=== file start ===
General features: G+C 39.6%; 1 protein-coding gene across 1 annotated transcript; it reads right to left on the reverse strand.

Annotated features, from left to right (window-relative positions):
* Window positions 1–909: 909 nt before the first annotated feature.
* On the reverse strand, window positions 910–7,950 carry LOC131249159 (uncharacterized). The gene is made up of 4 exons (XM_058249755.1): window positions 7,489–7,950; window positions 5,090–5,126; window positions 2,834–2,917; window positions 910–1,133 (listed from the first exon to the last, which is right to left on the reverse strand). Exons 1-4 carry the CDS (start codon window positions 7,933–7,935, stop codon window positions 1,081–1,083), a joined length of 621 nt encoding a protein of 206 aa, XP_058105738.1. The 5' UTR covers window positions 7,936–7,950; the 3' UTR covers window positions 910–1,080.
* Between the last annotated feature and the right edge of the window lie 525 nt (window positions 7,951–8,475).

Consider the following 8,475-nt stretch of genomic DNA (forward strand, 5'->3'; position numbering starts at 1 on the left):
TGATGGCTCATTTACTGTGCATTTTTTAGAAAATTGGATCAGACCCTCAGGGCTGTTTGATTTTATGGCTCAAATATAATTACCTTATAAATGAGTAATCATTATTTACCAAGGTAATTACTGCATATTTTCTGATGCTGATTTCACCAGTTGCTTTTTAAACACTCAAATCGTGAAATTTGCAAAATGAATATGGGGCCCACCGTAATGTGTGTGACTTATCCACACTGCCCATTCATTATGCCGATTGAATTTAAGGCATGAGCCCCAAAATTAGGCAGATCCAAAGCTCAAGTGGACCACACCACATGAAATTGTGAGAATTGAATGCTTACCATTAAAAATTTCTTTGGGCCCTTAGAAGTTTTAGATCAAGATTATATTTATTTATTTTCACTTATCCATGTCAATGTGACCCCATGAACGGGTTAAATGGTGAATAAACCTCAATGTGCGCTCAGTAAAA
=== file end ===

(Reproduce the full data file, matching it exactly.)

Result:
General features: G+C 39.6%; 1 protein-coding gene across 1 annotated transcript; it reads right to left on the reverse strand.

Annotated features, from left to right (window-relative positions):
* Window positions 1–909: 909 nt before the first annotated feature.
* On the reverse strand, window positions 910–7,950 carry LOC131249159 (uncharacterized). The gene is made up of 4 exons (XM_058249755.1): window positions 7,489–7,950; window positions 5,090–5,126; window positions 2,834–2,917; window positions 910–1,133 (listed from the first exon to the last, which is right to left on the reverse strand). Exons 1-4 carry the CDS (start codon window positions 7,933–7,935, stop codon window positions 1,081–1,083), a joined length of 621 nt encoding a protein of 206 aa, XP_058105738.1. The 5' UTR covers window positions 7,936–7,950; the 3' UTR covers window positions 910–1,080.
* Between the last annotated feature and the right edge of the window lie 525 nt (window positions 7,951–8,475).

Consider the following 8,475-nt stretch of genomic DNA (forward strand, 5'->3'; position numbering starts at 1 on the left):
TGATGGCTCATTTACTGTGCATTTTTTAGAAAATTGGATCAGACCCTCAGGGCTGTTTGATTTTATGGCTCAAATATAATTACCTTATAAATGAGTAATCATTATTTACCAAGGTAATTACTGCATATTTTCTGATGCTGATTTCACCAGTTGCTTTTTAAACACTCAAATCGTGAAATTTGCAAAATGAATATGGGGCCCACCGTAATGTGTGTGACTTATCCACACTGCCCATTCATTATGCCGATTGAATTTAAGGCATGAGCCCCAAAATTAGGCAGATCCAAAGCTCAAGTGGACCACACCACATGAAATTGTGAGAATTGAATGCTTACCATTAAAAATTTCTTTGGGCCCTTAGAAGTTTTAGATCAAGATTATATTTATTTATTTTCACTTATCCATGTCAATGTGACCCCATGAACGGGTTAAATGGTGAATAAACCTCAATGTGCGCTCAGTAAAA